Date of this Version
Caliandro, E. 2023. Comparative Video Analysis of Drosophila Fly Courtship. Undergraduate Honors Thesis. University of Nebraska-Lincoln.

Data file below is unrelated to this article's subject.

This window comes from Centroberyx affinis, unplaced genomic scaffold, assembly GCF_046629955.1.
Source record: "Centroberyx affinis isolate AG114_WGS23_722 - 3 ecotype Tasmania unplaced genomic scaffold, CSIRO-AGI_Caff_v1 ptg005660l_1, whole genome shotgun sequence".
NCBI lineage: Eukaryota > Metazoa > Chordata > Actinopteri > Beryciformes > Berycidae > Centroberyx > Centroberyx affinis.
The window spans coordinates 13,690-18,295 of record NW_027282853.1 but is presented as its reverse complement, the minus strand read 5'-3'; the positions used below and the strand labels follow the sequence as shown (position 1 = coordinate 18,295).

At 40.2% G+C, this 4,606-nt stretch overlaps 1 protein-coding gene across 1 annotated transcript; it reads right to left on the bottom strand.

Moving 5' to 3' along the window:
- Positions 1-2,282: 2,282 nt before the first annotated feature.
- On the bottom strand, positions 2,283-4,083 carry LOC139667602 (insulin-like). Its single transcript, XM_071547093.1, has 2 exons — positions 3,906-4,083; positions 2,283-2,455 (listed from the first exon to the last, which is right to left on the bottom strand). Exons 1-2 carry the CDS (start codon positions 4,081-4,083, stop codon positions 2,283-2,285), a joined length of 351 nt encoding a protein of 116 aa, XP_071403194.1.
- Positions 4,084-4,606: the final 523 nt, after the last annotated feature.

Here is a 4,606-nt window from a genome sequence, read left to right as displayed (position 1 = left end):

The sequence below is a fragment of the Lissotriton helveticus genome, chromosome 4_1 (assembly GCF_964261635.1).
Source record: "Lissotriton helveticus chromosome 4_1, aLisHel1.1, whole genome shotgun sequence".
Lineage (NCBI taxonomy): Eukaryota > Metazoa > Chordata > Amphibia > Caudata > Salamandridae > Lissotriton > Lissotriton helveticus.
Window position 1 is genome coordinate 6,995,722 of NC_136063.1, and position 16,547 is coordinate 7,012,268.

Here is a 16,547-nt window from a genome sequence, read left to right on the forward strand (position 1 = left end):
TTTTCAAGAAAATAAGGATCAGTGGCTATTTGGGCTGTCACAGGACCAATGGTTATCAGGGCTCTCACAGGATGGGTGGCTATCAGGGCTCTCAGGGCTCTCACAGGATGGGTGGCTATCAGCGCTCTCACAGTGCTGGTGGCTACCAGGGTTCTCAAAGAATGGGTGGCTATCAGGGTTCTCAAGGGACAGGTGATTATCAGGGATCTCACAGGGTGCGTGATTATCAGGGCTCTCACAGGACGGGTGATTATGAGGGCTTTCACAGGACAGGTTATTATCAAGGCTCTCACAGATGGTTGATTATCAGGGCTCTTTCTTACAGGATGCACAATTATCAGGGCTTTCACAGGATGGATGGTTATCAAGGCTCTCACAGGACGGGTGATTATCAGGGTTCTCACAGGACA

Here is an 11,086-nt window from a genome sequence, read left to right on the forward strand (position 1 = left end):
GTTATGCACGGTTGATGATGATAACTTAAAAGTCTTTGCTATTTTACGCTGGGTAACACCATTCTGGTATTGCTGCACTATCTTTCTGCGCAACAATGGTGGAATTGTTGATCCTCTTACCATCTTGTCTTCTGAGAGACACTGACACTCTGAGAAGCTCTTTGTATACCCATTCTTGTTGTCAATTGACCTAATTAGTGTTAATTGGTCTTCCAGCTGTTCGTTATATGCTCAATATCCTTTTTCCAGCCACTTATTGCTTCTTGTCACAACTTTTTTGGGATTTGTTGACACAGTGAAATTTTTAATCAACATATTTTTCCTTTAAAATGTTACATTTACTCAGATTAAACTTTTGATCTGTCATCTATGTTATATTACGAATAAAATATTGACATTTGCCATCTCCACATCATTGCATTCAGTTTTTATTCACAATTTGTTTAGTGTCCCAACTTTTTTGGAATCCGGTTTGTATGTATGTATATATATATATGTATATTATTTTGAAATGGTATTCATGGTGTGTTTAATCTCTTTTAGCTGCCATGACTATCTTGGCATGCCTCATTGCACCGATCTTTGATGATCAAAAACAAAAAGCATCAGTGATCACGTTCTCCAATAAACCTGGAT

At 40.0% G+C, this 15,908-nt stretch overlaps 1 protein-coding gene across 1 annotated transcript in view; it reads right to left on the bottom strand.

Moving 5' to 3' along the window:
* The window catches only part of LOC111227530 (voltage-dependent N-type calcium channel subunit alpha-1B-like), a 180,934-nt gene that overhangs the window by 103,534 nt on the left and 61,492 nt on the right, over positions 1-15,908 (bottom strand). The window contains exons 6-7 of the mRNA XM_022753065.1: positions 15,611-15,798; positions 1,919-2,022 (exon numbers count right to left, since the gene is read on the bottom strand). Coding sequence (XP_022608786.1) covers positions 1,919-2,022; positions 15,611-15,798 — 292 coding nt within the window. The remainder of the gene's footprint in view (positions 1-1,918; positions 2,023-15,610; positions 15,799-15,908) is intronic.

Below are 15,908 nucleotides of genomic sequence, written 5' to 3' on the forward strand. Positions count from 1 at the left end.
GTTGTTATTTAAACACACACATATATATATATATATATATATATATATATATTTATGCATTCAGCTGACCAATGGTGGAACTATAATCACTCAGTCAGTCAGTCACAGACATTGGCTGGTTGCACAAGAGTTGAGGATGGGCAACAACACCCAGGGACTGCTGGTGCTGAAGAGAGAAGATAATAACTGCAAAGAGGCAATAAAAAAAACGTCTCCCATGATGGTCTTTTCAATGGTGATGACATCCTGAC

This thesis was meant to establish quantitative data on the courtship behaviors of 12 species from the 99 genomic known species from the Drosophila genus. Video recordings of the interactions between male and female fly species were observed and analyzed through the use of BORIS software. The video analysis was then used to compare behaviors of front-facing, back-facing, courtship duration, and wing-use between each of the species. From there, comparisons are made between both the published literature and our observations and data to help explain the cues that occur during courtship, especially those that are front-facing and those that were back-facing. The experiment aimed to establish a manual input baseline to observe courtship behaviors of Drosophila flies, where this manual data collection will serve as a reference in the near future for comparison with a computer-assisted program that recognizes behaviors through video tracking using orientation, animal pose estimation, and wing movement. Additionally, our experiment aimed to observe different conspecific courtship behaviors potentially influenced by visual, olfactory, or auditory cues that can affect the mating ritual's success. The experiment's main goal was to identify the most significant cues that correlate front-facing and back-facing courtship behavior across our species of fly.